Friday, October 12, 2007

Same God?


The letter of the Islamic scholars is certainly a step forward, but I am a little concerned about the idea that we worship the same God. It is too easy a phrase, one that trips off the lips of modern man. Certainly Muslims and Christian worship one, omnipotent, eternal God, the source and origin of all things.

But...

We Christians worship a God who is so great that he contradicts what we perceive as His own nature. The God who is outside of time and space through the womb of the Virgin Mary steps into time space. This is beyond the Muslim concept of God, for them God cannot humble himself. His involvement with mankind is only through an intermediary, a prophet. Though he might know all about mankind, and indeed every man, he cannot share the experiences of Man. In Jesus we see God as sharing all that man is, his birth and death, even his descent into Hell. For the Jews this was a stumbling block for the Greeks it was folly, but for Christians it is Salvation.


Even when we Christians speak about worshipping the same God I get a bit uneasy, there is always a tendency, certainly amongst Protestants to broaden the gap between God and man. Grace, for them, is something that is irresistible, therefore man's co-operation is unnecessary, hence the downplay of Mary's fiat. God "needed" her co-operation, and does "need" ours for our salvation.

The Reformers of the 16th century did everything they could to deny the efficacy of the sacraments, the continued involvement of God in the Church and in human history. They wanted to distance God from man. I find it incredibly significant that the draconian Poor Laws came into England, whipping the poor from parish to parish, on the rump of the reformation, as of course did deepening illiteracy, a greater gulf between the peasantry and the aristocracy; think of Luther's war against the peasants, and the unemployment and consequent starvation that followed the Reformation.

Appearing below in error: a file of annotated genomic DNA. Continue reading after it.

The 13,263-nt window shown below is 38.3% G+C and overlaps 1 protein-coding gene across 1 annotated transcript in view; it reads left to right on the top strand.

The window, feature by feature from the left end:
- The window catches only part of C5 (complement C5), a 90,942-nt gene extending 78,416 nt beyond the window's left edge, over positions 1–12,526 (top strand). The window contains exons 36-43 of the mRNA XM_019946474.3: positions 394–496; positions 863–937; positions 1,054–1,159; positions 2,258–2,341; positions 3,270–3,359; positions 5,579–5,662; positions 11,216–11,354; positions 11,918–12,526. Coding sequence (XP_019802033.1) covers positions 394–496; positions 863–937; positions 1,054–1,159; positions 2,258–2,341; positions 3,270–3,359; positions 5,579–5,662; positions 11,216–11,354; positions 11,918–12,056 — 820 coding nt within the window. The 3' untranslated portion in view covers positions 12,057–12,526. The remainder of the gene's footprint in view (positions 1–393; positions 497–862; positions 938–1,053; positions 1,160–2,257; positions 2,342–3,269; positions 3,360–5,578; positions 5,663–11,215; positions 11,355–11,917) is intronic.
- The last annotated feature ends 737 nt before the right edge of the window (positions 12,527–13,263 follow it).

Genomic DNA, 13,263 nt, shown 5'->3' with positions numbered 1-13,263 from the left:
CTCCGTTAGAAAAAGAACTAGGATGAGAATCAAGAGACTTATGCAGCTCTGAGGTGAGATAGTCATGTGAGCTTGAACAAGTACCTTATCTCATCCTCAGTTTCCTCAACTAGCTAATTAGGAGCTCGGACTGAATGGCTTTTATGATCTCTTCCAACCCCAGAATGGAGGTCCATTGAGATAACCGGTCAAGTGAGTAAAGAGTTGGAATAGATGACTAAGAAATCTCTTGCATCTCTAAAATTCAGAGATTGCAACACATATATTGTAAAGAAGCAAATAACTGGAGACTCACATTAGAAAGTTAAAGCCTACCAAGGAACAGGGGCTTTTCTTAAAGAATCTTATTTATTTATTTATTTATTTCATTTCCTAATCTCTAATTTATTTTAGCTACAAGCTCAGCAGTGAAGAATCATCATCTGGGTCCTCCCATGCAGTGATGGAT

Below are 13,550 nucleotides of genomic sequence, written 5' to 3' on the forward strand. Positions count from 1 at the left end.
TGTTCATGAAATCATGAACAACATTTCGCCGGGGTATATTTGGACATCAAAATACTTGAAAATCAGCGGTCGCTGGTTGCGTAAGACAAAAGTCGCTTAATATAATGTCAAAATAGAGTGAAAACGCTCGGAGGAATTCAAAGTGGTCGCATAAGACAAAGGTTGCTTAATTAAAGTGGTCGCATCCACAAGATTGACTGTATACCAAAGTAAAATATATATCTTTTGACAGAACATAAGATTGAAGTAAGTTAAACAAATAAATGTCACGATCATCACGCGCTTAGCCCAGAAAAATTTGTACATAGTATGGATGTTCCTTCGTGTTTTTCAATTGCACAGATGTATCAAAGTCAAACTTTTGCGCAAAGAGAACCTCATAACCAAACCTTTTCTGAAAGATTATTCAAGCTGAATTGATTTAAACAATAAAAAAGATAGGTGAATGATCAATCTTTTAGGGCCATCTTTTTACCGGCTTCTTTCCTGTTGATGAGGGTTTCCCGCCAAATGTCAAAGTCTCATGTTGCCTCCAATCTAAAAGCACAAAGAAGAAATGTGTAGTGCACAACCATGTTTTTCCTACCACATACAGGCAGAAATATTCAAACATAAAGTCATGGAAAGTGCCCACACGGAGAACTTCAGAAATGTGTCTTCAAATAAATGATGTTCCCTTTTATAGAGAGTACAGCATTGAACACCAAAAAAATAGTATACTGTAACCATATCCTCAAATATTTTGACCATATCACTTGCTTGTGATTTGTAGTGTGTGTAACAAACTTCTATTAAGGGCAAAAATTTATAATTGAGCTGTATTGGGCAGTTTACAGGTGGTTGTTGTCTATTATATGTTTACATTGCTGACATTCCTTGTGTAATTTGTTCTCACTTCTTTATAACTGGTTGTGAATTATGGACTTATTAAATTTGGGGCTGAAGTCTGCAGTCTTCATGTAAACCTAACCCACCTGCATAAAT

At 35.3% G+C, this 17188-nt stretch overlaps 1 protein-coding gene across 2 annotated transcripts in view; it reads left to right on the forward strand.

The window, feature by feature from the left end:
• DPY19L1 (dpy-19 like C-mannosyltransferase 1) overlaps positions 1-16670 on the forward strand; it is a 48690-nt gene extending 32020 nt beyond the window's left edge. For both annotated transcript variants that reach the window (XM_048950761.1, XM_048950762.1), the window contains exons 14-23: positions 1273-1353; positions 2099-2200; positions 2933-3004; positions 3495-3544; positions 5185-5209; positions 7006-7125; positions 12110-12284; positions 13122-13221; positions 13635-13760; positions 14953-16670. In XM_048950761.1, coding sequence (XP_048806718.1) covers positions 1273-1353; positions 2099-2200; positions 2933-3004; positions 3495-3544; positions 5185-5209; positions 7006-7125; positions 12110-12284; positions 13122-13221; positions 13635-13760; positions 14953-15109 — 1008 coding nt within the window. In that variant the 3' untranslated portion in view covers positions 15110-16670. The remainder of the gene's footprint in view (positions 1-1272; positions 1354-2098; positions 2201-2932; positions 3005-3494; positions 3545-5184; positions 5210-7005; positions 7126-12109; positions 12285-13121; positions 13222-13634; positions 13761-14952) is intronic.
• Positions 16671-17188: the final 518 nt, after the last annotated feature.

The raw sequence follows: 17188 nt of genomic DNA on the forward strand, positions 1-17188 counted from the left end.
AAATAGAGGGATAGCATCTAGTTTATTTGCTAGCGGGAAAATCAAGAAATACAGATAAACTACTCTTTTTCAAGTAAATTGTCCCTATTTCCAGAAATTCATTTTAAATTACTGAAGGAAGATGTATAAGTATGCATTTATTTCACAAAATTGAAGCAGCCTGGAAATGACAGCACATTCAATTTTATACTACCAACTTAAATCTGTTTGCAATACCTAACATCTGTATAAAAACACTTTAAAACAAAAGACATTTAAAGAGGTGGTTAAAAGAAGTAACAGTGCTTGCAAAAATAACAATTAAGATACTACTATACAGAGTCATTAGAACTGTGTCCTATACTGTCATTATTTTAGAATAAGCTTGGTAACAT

7 comments:

Augustinus said...

The clearest and most lucid explanation I have read, Father. .

It is amazing how many Catholics do not see the problems made by the rather glib "we all worship the same God" comment.

Mmany thanks.

Ottaviani said...

It is plain and simple to anyone that Christians cannot be worshipping the same God as Muslims and Jews. Their denial of the Trinity and Incarnation, strikes at the two most important mysteries of the Catholic faith.

The notion that we worship the "same God" as Muslims and Jews, is responsible for a lot of false ecumenism. It is the greatest act of dishonesty towards them.

Anonymous said...

Excellent post. But in your fourth paragraph, 'Grace, for them, is something that is irresistible, therefore man's co-operation is necessary, hence the downplay of Mary's fiat... ' do you mean 'therefore man's co-operation is unnecessary'??

Fr Ray Blake said...

Anon.,
uh, thank you, yes, I did mean un necessary.

Paulinus said...

The characteristics of the Muslim god, are open to question and their scriptures (how can I put this delicately and without risking beheading?) - oh well, just full of lies (Ishamel not Isaac taken up the mountain with Abraham, no Trinity, no crucifixion, a bigamous genocidal maniac with a penchant for small girls is the perfect man for all time, etc etc).

The Kaaba at Mecca was an Arab polytheistic shrine long before Mahommet began the cult of his vengeful moon god there. Why on earth people swallow the 'we all worship one God' nonsense is a mystery. Then again there are plenty ofpeople who believe Islam is a religion of peace despite all the evidence to the contrary.